NetWellness is a global, community service providing quality, unbiased health information from our partner university faculty. NetWellness is commercial-free and does not accept advertising.
Saturday, November 1, 2014
Improving Stage 3, Stage 4 and REM Sleep
My recent test results showed 83% stage 2, 2.2% stages 3 and 4 and 6.7% REM. I was told stage 3, stage 4 and REM should each be about 20%. Is there any way to improve these?
There is limited information on the ideal sleep stage distribution over a night's sleep, though we have an understanding of what are considered normal ranges for sleep stages across the night. The amount of slow wave sleep (stages 3 and 4, also called deep sleep or SWS) and REM sleep (dream sleep) reported on your study would be considered low, but not unusual for a night in the sleep laboratory.
The distribution of sleep stages varies depending on a multitude of factors that include the presence of sleep disorders such as sleep apnea, insomnia, or periodic limb movement of sleep. The sleep stage distribution also varies in the absence of sleep disorders depending on your age, prior sleep deprivation, time allowed for sleep, caffeine, alcohol, medications, and environmental factors. It is very common, even in normal individuals who have no sleep disorders, to have a disrupted night sleep when they present to the sleep lab. This is related to the new and strange sleep environment, and is similar to spending the night in a different place than what one is used to.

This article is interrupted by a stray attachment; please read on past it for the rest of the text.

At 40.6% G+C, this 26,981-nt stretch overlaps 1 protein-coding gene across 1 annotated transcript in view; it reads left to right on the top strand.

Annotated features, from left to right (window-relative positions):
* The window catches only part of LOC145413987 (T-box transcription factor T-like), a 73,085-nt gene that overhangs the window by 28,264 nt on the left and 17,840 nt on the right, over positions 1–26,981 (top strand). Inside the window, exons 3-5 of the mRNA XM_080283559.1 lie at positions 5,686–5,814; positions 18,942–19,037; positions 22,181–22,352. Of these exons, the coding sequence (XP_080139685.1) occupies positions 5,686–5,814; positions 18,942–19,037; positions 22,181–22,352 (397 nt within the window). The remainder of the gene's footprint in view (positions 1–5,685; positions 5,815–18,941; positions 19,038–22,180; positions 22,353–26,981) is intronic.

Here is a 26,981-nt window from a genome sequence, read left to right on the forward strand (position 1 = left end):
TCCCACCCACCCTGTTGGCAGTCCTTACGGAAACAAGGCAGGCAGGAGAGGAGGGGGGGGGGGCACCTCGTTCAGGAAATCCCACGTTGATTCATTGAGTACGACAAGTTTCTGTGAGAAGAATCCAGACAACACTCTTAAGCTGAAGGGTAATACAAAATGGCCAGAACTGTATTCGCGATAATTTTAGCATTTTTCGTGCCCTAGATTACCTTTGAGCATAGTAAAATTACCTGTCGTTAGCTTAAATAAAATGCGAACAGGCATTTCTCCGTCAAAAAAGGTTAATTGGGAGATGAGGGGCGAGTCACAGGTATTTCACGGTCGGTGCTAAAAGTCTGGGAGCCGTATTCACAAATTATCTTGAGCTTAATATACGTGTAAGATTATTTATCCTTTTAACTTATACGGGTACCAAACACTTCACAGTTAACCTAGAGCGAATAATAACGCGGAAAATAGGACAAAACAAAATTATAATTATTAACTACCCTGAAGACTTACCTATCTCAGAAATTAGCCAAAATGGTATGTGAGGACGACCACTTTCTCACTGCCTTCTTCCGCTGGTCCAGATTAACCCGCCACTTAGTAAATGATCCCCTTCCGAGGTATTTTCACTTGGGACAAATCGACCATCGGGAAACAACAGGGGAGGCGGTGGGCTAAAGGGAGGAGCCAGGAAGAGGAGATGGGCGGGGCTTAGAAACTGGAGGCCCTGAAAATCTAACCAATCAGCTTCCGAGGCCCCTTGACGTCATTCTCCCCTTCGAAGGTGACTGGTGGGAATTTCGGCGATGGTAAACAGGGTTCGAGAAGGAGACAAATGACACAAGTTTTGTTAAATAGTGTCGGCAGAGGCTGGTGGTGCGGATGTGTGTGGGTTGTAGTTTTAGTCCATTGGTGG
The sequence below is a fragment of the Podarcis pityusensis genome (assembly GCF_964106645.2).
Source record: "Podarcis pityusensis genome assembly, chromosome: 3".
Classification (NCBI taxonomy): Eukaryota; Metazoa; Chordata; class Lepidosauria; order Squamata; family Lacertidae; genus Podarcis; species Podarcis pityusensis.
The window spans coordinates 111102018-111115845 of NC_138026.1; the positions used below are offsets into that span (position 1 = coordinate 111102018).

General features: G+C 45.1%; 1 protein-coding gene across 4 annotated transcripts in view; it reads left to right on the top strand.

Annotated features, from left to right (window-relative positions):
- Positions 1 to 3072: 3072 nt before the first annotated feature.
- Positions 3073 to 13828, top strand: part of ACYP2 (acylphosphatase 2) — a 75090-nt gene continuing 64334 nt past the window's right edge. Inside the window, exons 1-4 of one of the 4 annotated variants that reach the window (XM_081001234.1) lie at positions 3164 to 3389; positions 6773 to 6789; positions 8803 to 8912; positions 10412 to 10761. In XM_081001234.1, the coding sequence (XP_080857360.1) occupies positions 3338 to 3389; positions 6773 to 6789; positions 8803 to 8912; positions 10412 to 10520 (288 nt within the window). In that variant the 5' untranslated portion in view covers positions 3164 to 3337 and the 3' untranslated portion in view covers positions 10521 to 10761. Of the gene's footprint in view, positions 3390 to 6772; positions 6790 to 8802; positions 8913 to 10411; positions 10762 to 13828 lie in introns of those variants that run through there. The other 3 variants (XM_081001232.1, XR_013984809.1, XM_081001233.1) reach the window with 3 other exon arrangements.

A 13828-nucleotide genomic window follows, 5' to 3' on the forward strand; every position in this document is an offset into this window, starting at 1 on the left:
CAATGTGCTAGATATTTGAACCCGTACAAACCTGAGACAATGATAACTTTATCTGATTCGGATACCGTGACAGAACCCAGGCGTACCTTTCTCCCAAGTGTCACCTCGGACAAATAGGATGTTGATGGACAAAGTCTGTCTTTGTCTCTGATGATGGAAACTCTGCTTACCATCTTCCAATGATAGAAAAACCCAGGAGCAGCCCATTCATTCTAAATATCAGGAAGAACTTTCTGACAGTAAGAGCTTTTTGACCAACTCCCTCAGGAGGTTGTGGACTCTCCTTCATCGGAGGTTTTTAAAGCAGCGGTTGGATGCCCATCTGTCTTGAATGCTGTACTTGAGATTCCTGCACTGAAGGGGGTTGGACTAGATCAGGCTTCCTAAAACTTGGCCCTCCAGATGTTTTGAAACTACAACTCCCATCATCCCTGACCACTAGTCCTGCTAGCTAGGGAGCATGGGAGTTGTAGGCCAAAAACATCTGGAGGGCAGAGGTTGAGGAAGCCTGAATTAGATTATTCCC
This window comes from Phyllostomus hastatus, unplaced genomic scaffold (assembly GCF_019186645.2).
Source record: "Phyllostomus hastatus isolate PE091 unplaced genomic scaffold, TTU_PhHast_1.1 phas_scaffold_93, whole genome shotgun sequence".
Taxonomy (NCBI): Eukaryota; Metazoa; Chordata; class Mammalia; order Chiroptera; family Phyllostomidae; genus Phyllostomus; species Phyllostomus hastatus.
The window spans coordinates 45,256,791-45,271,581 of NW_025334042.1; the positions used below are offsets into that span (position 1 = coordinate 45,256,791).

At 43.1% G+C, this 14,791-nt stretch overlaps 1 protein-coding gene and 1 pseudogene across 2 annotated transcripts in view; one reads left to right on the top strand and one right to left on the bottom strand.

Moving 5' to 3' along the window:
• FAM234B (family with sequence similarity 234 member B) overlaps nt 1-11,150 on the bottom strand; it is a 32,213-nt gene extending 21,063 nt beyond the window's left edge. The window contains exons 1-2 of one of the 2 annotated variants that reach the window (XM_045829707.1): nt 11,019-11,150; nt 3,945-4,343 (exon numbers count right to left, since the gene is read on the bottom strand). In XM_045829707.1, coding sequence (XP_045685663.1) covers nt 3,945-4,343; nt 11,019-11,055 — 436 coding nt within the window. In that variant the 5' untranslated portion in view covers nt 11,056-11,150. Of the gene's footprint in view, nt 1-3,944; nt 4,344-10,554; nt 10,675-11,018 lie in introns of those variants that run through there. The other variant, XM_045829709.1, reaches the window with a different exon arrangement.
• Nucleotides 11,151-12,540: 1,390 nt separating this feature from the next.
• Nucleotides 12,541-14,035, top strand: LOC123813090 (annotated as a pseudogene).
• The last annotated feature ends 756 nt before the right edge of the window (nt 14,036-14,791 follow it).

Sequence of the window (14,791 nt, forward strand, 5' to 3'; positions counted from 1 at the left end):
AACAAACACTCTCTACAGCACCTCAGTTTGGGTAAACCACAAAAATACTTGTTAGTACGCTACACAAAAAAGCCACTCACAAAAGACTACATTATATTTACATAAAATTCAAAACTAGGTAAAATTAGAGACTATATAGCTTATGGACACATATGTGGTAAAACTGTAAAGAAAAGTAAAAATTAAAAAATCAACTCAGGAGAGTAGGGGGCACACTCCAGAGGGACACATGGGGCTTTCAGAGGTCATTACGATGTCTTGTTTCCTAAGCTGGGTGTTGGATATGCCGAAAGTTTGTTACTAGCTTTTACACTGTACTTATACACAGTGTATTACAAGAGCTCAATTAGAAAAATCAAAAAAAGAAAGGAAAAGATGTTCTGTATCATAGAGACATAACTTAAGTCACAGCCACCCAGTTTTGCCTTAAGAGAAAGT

It is somewhat ironic that sleep in the sleep lab is often not typical compared to sleep at home, so why do we do sleep studies? Laboratory sleep studies are generally done to evaluate for or rule out sleep disorders such as sleep apnea. The disruption in sleep stage distribution during a sleep study thus may be a measure of the severity of the underlying sleep disorder. However, if a patient had no significant sleep disorder, but has disrupted sleep architecture during their sleep study, this could be merely due to the new environment. It could also be due to disorders not diagnosed on the sleep study such as chronic pain, heart burn, depression, and anxiety disorders. The consumption of alcohol or caffeine, along with the effect of certain medications, such as antidepressants, can result in the pattern you described.
Without knowing your clinical history and the details of your sleep study, the cause of your reduced SWS and REM sleep cannot be determined. And since the way to improve the percentage of SWS and REM sleep will depend on the specific cause, its hard to say how can improve it. Assuming you have none of these disorders and you adhere to good sleep hygiene, the abnormality of sleep stage distribution on your sleep study may well be due to the new sleep environment.
I recommend you discuss your sleep study results with your Sleep Medicine Physician. After reviewing your sleep study, they should be able to provide with you a more specific answer to your question.
Rami N Khayat, MD
Clinical Associate Professor of Pulmonary, Allergy, Critical Care & Sleep
College of Medicine
The Ohio State University